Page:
French director Patrice Leconte (Ridicule , The Girl on the Bridge ) may not be able to count on much goodwill from film critics these days, at least in Europe. His name will be forever associated with the Leconte Affair, in which a group of powerful industry figures made a rather desperate attempt to control critics – suggesting, for example, that reviews be held back for a week so that moviegoers have time to make up their own minds, unswayed by "biased opinion". In Australia, this cry carries an all-too familiar ring.
Moreover, Leconte has long been typed as a director of refined, even staid, bourgeois drama. But there is usually something stirring beneath the lush surface of his carefully scripted pieces. His best films, such as Monsieur Hire (1989) and The Hairdresser's Husband (1990), evoke the simultaneously ecstatic and fragile nature of people's inner fantasies.
Most movies concentrate on a single character's fantasy, but the novelty of Leconte's work comes from the fact that he usually explores the criss-crossing of two distinct fantasy worlds. The result can be tragic, but it can equally give rise to a strangely poignant form of love.
Like his previous Man on the Train (2002), Intimate Strangers is essentially a two-hander. Anna (Sandrine Bonnaire), troubled in her marriage, visits a psychoanalyst. But, in a cleverly plotted error, she inadvertently walks into the office of William (Fabrice Luchini), an accountant. Intrigued and unable to 'fess up, William decides to keep playing the role over repeated sessions.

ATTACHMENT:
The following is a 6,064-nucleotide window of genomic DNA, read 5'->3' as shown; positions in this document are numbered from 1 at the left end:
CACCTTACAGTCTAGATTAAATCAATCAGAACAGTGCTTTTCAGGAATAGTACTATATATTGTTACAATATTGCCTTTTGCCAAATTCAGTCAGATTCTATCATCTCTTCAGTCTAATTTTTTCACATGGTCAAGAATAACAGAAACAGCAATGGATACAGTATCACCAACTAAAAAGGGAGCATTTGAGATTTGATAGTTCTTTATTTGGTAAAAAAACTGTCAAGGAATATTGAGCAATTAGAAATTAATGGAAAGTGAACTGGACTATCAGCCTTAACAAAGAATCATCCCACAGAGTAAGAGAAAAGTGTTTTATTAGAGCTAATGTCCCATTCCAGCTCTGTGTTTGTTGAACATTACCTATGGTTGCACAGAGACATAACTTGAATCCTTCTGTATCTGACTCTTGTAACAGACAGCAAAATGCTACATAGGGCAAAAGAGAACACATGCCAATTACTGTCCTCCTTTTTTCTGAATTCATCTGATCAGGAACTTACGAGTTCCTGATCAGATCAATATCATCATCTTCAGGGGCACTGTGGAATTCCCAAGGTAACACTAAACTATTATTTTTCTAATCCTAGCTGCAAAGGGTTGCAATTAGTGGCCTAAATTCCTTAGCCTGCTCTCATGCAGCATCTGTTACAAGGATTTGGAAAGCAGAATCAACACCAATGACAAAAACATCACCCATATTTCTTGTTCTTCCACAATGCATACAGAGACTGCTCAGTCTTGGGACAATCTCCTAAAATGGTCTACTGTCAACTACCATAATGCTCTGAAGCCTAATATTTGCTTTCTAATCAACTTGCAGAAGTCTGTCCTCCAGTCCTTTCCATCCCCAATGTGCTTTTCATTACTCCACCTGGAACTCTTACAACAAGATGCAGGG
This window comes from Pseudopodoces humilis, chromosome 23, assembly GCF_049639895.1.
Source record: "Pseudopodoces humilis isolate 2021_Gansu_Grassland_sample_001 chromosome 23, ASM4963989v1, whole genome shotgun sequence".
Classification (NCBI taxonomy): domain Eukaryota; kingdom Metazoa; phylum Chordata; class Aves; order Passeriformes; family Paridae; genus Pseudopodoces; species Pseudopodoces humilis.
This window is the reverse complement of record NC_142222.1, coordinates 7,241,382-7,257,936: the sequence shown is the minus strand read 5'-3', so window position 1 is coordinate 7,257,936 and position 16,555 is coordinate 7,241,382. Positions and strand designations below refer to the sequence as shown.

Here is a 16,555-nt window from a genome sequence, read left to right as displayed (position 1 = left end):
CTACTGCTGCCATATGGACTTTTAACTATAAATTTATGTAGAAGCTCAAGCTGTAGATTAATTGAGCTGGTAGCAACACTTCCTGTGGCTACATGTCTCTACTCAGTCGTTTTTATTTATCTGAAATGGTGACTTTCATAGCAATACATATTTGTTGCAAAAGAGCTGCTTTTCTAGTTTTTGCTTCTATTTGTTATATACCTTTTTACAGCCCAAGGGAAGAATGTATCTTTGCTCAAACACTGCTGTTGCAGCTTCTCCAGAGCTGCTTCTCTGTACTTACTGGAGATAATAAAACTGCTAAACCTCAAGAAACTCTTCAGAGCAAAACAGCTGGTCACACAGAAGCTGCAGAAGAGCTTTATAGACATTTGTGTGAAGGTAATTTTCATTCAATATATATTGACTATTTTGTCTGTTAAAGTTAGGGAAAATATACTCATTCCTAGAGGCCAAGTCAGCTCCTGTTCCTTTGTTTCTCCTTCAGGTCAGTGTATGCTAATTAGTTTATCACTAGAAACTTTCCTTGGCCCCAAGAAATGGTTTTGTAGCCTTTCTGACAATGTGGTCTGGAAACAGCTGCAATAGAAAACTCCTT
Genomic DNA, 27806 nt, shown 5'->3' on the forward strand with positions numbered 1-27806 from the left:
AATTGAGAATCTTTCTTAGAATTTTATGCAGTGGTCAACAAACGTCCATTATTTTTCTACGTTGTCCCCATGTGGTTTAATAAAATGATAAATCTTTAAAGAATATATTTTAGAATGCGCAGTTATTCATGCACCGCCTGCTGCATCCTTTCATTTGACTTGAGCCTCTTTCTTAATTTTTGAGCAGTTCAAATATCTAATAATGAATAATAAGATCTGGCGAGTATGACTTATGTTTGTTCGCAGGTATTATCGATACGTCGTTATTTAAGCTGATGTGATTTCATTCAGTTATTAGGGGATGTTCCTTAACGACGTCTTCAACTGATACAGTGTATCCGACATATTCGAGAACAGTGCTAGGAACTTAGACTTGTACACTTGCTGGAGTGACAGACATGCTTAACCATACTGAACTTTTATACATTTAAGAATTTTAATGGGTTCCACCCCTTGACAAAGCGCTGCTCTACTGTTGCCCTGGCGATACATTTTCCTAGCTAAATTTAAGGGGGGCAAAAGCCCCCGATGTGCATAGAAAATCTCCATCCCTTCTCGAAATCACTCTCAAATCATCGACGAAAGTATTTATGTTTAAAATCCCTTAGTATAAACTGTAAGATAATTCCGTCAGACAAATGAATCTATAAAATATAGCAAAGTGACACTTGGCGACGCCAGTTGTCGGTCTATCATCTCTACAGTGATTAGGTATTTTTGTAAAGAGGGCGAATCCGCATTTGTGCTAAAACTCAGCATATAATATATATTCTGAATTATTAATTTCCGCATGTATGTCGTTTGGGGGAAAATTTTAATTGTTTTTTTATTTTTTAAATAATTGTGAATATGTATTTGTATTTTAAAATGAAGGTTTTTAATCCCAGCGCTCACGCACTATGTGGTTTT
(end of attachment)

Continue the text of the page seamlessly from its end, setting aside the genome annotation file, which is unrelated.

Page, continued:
This situation and its introspective mood – in which most key events are alluded to rather than shown – will remind some viewers of another contemporaneous French film, Anne Fontaine's Nathalie ... (2003). But Leconte and his writer Jérôme Tonnerre have some excellent twists, surprises and complications up their sleeve that fan the intrigue without ever escalating it into outright melodrama.
This is a captivating character study, superbly acted. Bonnaire manages to incarnate both an ordinary person with banal problems and an alluring femme fatale, while Luchini perfectly captures the comportment of William, poised somewhere between long-practised self-repression and an urge to cut loose (a glimpse of him dancing alone is priceless). Hélène Surgère, in a minor role as William's disapproving secretary, is wonderfully droll.
Intimate Strangers displays a genuine psychoanalytic depth. The complicated, ever shifting relationship between doctor and patient; the way in which the sessions impact on life outside the office; the subtle but decisive changes in people's attitudes – all of this is sensitively depicted, as in a Claude Sautet film like A Heart in Winter (1992 – scripted by Tonnerre).
Although it initially appears to restrict itself to an extremely limited time and space, the story is really an excavation of the characters' personal histories – as indicated by the lovely motif of unsettled dust.
MORE Leconte: Le Parfum d'Yvonne
© Adrian Martin October 2004